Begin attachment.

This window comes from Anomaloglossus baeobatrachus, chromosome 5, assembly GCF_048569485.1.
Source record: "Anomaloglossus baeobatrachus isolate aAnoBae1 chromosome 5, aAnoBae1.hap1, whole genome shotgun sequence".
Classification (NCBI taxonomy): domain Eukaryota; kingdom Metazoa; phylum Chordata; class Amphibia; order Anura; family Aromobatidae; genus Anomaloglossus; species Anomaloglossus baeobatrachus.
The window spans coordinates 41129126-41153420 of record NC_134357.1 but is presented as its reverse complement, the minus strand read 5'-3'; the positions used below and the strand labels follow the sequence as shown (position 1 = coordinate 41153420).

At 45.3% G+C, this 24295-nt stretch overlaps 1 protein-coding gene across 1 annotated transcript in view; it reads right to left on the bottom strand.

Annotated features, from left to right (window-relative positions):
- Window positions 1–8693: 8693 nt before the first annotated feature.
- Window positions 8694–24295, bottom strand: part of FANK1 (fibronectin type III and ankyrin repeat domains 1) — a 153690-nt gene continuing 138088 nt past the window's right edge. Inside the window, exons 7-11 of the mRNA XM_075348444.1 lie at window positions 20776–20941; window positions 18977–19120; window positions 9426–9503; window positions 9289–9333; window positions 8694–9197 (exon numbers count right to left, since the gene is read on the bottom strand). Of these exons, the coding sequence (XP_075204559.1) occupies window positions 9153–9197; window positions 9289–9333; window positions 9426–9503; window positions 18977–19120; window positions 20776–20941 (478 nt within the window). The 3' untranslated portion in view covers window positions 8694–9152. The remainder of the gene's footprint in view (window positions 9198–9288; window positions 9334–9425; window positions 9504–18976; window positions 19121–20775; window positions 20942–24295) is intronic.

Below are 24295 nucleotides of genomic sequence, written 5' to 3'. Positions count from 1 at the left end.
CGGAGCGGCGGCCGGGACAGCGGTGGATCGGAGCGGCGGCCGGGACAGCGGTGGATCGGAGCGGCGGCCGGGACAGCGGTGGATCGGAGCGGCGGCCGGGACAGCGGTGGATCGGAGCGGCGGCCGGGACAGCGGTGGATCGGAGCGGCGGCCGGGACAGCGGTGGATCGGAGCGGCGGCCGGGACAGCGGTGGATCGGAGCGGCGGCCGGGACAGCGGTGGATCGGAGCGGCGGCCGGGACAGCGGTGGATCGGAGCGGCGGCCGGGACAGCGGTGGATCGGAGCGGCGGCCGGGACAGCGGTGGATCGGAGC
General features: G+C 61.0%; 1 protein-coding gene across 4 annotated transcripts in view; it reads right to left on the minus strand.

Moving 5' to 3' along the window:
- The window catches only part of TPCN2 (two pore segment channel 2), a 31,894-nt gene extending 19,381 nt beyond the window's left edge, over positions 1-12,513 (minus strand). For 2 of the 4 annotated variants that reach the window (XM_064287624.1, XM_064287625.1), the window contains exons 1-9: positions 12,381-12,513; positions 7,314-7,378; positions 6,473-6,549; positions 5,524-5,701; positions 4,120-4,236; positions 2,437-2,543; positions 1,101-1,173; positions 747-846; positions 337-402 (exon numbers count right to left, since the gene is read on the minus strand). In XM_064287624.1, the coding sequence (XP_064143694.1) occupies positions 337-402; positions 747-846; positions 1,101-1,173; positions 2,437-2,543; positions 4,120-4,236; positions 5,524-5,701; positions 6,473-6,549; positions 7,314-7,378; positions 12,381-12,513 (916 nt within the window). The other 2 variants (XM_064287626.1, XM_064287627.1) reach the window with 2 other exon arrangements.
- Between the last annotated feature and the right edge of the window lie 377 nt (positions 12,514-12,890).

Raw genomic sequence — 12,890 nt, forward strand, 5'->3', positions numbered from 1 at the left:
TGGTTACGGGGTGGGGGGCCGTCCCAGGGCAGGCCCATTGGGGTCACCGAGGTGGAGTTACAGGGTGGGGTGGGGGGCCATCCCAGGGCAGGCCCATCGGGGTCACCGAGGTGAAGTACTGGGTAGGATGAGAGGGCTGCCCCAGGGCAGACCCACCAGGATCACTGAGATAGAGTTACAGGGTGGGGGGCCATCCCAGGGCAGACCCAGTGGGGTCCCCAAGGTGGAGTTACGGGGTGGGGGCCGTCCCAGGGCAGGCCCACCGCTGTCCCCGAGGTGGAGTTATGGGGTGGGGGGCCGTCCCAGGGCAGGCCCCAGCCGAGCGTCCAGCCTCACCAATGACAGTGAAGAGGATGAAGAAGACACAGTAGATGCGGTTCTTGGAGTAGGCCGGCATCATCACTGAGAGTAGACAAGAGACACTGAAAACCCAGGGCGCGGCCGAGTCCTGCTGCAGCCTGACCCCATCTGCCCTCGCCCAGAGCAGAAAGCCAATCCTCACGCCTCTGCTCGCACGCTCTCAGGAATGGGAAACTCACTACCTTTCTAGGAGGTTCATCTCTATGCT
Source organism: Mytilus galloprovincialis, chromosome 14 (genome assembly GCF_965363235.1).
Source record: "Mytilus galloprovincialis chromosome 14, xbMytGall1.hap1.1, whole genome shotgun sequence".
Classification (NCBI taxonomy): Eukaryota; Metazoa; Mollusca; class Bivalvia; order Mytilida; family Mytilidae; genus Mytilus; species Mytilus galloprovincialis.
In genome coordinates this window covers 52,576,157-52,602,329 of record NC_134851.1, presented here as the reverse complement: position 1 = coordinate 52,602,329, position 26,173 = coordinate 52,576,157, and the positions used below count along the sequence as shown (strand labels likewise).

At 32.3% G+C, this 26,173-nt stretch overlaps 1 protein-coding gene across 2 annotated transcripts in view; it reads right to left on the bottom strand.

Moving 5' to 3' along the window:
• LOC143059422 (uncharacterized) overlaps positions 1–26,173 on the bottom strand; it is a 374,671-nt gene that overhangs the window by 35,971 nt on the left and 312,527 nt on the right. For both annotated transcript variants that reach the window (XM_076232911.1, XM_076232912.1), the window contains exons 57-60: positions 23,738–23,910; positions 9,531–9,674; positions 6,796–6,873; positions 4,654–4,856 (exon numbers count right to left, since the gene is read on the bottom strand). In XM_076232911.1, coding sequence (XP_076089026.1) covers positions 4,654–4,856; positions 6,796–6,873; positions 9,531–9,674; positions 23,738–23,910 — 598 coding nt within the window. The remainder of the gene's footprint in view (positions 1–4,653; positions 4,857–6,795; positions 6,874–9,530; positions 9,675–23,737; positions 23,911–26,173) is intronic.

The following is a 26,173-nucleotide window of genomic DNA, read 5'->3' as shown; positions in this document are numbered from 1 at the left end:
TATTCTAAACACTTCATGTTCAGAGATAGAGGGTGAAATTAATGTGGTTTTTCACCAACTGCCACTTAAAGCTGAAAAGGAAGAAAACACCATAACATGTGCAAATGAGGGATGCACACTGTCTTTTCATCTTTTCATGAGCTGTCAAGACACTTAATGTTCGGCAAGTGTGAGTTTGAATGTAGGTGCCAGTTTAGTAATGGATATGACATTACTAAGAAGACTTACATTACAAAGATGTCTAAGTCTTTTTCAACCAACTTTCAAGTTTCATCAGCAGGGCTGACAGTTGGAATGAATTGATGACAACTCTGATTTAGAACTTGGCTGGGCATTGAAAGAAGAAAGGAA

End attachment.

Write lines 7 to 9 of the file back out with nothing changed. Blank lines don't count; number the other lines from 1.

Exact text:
- Window positions 1–8693: 8693 nt before the first annotated feature.
- Window positions 8694–24295, bottom strand: part of FANK1 (fibronectin type III and ankyrin repeat domains 1) — a 153690-nt gene continuing 138088 nt past the window's right edge. Inside the window, exons 7-11 of the mRNA XM_075348444.1 lie at window positions 20776–20941; window positions 18977–19120; window positions 9426–9503; window positions 9289–9333; window positions 8694–9197 (exon numbers count right to left, since the gene is read on the bottom strand). Of these exons, the coding sequence (XP_075204559.1) occupies window positions 9153–9197; window positions 9289–9333; window positions 9426–9503; window positions 18977–19120; window positions 20776–20941 (478 nt within the window). The 3' untranslated portion in view covers window positions 8694–9152. The remainder of the gene's footprint in view (window positions 9198–9288; window positions 9334–9425; window positions 9504–18976; window positions 19121–20775; window positions 20942–24295) is intronic.

Below are 24295 nucleotides of genomic sequence, written 5' to 3'. Positions count from 1 at the left end.